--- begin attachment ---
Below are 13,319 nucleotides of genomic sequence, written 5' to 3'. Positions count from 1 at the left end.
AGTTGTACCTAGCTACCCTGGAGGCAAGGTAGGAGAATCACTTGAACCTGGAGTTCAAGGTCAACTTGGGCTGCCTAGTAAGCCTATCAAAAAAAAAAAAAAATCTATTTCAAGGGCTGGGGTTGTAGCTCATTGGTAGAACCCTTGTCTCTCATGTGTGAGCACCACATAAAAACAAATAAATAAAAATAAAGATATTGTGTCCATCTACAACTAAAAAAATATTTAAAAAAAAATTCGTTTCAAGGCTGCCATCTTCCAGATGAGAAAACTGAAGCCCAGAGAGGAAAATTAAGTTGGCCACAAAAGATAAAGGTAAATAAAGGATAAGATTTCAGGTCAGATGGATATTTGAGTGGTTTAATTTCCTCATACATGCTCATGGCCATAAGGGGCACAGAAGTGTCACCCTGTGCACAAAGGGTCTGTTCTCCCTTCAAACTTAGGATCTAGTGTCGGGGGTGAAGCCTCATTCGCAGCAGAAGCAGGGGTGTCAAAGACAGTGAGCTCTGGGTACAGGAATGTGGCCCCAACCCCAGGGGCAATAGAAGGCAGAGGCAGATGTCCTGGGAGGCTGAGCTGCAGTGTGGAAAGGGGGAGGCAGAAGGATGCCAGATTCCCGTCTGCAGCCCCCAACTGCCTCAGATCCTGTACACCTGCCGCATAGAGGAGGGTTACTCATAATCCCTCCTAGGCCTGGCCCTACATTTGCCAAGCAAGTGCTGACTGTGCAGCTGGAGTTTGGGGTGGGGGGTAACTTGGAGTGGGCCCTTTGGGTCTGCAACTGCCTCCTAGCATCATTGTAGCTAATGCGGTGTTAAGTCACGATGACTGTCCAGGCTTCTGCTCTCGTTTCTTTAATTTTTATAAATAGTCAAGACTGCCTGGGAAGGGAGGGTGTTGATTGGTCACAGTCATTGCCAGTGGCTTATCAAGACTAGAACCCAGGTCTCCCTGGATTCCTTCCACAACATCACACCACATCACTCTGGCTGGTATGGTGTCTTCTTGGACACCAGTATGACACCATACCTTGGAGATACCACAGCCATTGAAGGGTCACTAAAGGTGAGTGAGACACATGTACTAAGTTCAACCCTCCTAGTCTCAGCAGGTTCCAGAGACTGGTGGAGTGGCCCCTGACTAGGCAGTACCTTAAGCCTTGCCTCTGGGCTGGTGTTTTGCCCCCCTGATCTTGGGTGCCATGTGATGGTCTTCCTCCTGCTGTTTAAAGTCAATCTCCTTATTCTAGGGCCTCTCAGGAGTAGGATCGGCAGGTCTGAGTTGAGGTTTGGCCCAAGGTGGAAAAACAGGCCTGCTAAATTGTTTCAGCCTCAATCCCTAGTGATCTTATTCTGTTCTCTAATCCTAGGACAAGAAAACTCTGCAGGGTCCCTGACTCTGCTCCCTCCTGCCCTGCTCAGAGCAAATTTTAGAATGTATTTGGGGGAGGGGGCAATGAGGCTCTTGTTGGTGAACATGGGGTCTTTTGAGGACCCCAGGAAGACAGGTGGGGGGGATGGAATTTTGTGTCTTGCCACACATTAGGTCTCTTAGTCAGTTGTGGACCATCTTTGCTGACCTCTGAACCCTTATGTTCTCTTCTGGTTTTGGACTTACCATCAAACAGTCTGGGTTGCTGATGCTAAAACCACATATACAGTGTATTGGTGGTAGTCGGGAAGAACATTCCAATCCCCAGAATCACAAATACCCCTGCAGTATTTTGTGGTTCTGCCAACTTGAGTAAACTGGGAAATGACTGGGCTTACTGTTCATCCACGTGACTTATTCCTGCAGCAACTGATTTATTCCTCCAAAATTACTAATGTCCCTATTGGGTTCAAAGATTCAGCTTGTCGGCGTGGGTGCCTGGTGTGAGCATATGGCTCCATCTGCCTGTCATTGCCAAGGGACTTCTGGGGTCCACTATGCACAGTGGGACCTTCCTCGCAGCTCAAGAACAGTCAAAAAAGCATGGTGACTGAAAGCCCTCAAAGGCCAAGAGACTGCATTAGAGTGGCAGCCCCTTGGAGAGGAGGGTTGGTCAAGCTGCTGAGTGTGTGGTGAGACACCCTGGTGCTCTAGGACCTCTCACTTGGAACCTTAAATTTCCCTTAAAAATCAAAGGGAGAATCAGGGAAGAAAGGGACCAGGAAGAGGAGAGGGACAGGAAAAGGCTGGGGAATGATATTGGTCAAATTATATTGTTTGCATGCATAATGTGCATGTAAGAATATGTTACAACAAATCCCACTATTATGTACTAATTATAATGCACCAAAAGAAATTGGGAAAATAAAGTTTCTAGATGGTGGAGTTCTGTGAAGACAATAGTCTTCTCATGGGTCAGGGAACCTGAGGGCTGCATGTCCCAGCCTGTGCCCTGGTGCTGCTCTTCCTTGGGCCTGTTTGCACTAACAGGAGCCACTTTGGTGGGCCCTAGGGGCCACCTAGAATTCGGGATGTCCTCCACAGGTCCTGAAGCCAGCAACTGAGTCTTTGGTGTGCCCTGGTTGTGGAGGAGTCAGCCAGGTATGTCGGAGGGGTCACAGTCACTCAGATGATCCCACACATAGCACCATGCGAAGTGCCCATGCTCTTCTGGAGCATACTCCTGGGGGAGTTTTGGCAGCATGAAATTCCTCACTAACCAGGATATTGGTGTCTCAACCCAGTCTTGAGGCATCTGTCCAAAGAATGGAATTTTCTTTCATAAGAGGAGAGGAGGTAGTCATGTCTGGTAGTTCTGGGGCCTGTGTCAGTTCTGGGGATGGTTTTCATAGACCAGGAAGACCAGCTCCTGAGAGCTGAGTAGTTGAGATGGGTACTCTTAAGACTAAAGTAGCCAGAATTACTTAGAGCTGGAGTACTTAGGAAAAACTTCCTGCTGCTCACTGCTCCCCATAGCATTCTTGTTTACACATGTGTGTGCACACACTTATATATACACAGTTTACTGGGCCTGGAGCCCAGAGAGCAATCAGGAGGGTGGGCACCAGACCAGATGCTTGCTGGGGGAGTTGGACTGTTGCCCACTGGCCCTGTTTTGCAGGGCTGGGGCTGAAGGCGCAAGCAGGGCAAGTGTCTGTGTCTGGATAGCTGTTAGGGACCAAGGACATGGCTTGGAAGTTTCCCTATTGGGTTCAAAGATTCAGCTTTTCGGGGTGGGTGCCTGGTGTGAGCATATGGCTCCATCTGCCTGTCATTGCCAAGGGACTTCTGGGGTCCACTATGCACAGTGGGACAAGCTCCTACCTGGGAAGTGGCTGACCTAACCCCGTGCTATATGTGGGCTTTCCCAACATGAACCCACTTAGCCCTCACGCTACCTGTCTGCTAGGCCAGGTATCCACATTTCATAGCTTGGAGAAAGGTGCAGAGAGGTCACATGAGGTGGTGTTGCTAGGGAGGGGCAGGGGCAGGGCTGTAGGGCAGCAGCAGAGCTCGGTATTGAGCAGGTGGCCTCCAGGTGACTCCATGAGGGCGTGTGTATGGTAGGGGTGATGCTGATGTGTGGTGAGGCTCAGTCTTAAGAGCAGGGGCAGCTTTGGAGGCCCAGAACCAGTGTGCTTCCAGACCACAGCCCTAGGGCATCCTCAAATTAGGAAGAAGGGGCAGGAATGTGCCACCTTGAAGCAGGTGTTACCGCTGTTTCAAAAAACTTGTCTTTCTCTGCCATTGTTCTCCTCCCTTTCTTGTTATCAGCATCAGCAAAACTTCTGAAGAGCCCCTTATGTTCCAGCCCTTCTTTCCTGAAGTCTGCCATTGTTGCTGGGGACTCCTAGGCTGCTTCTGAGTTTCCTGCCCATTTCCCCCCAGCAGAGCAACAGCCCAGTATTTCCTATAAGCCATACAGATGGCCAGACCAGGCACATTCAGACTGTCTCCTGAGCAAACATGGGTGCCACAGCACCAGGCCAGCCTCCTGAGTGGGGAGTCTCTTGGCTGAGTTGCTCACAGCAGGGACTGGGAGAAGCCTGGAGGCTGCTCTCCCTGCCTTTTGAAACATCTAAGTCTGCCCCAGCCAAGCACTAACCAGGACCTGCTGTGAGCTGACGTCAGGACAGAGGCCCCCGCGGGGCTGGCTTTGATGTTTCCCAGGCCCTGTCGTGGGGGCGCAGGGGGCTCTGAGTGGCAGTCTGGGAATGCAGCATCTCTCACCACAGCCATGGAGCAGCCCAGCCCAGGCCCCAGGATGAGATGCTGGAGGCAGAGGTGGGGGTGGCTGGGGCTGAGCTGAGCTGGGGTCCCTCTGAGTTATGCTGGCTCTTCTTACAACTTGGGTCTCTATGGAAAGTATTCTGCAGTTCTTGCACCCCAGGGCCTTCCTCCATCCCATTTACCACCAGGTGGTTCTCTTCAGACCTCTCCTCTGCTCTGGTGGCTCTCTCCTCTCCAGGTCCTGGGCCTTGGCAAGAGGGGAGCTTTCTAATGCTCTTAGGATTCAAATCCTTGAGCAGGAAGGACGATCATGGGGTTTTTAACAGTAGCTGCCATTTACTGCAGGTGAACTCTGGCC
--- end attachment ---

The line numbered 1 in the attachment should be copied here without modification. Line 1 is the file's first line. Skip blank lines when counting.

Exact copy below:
Below are 13,319 nucleotides of genomic sequence, written 5' to 3'. Positions count from 1 at the left end.